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How the Scrum Values help with your Sprint Goal

March 25, 2024

Goals are a powerful tool. They provide purpose, direction and focus, allow for measuring of progress, facilitate prioritization and encourage commitment.

From the Scrum Guide:

The Sprint Goal is the single objective for the Sprint. Although the Sprint Goal is a commitment by the Developers, it provides flexibility in terms of the exact work needed to achieve it. The Sprint Goal also creates coherence and focus, encouraging the Scrum Team to work together rather than on separate initiatives.

In Scrum a commitment is always towards a goal, never towards busy work. A goal describes an outcome and not output. Activities lead to output -- often called inventory. That output, when being released, essentially put into the hands of the user might create outcome. Outcome is solely in the realm of the user to decide. If we have positive outcome, it will create company impact, usually in the form of making money. Customer happiness always comes first, never shareholder value.

In the Sprint Planning the Product Owner and Developers together will craft a Sprint Goal (facilitated by the Scrum Master) which is both valuable and viable. This common agreement leads to commitment. Since the Sprint Goal is fix, it provides focus and flexibility for the Developers in how to achieve it. The Sprint Goal is either achieved or abandoned by cancelling the Sprint, which no surprise, only the Product Owner can decide.

What are the characteristics of a good Sprint Goal?
    - It is short, one sentence seems about right
    - It describes an outcome, often around a verb. 
    - It doesn't contain the word 'and' or 'or'
    - It doesn’t contain bullet points

Sprint Goal examples
    - Automatically invoice customers for last month service 
    - During checkout customer can pay with Paypal
    - Provide basic product configuration wizard
Easy, isn't it? Why do most Scrum Teams struggle with it? Is this a weakness of Scrum? Absolutely not! Remember, Scrum doesn't give you answers, it provides you with transparency. 
If you struggle to do something as intended by Scrum, something else is not right.  This is the transparency Scrum provides you with. Now, it is up to you to identify the underlying cause.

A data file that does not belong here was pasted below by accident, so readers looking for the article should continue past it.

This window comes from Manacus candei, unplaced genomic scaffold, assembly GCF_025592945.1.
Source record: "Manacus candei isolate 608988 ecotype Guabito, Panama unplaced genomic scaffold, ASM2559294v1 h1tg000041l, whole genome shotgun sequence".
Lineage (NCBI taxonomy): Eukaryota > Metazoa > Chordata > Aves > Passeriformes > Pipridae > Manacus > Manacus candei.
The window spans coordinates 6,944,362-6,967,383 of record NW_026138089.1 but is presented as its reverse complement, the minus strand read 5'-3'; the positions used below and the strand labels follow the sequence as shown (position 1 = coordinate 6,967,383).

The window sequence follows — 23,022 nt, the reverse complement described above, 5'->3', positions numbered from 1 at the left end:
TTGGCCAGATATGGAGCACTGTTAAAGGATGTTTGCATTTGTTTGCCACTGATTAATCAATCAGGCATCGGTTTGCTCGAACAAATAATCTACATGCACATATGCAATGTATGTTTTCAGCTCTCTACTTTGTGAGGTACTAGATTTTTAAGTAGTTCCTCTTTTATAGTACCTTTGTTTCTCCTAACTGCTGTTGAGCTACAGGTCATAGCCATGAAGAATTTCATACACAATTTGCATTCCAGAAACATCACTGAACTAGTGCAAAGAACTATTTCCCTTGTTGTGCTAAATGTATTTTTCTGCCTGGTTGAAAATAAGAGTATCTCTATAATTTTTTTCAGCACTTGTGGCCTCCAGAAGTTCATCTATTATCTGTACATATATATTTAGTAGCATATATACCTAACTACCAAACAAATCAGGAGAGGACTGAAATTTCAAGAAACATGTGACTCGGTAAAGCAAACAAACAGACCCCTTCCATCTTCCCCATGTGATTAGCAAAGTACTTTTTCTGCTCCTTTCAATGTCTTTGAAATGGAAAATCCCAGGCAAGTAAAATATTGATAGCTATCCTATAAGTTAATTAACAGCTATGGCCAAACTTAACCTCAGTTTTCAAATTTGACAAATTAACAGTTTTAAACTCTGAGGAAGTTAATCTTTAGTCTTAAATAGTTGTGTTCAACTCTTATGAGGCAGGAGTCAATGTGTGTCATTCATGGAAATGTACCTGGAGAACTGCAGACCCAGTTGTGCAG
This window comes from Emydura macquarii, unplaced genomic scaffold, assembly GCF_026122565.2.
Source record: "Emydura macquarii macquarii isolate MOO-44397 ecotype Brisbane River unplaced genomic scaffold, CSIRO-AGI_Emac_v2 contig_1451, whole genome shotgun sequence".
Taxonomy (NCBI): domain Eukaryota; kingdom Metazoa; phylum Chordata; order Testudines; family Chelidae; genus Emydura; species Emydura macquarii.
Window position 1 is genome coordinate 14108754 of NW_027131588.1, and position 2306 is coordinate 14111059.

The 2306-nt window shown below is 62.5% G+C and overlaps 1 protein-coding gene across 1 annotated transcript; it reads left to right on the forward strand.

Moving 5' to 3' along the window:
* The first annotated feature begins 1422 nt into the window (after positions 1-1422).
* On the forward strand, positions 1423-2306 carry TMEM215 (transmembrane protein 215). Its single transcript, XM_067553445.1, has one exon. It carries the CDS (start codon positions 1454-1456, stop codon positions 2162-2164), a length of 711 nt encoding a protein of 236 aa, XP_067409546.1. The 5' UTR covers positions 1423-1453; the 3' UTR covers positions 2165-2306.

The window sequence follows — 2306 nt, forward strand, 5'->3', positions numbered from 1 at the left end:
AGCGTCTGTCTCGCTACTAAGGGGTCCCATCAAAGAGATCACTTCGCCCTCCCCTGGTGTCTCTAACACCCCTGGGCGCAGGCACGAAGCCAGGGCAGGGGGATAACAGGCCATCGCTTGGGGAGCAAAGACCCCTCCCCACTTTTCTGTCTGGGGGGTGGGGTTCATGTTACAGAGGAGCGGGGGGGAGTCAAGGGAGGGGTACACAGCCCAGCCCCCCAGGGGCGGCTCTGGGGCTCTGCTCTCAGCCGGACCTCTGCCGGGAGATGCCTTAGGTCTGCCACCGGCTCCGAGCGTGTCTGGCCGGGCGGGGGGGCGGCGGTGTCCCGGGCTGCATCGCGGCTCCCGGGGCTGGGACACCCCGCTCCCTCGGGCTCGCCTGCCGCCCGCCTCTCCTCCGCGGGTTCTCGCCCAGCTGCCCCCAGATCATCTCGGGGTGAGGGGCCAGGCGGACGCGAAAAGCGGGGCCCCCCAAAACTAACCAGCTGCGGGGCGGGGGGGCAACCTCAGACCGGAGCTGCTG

What could be the cause when you struggle to define a outcome based Sprint Goal? Which transparency do we get through the Scrum Values?

    - Your Scrum Team works on several products in parallel and each product gets a slice of the developers availability. --> No Focus
    - The Developers are not fully committed to the Scrum Team. Often only a subset of their availability, based on their expertise. --> No Focus

    - People get often assigned to own a Product Backlog item. (which makes for interesting, rather useless Daily Scrums) --> Focus on their work, not on the team's  Sprint Goal.

As an organization committing to, it is mandatory to commit the Scrum Team to one product for the entire Sprint as a minimum. The longer the team can work together dedicated, the more Openness, Courage and Respect will emerge.

Often, another transparency is that nobody shows up for the Sprint Review. Who wants to see the laundry list of stuff which was done?
Good outcomes on the other hand make people show up. Having and achieving the Sprint Goal is a very good outcome.

Openness, Respect, Courage, Commitment and Focus are the Values on which Scrum is build.

If you are a Scrum Master, I am looking at you. You need to investigate, find the root cause and fix it. Be the agile change agent.

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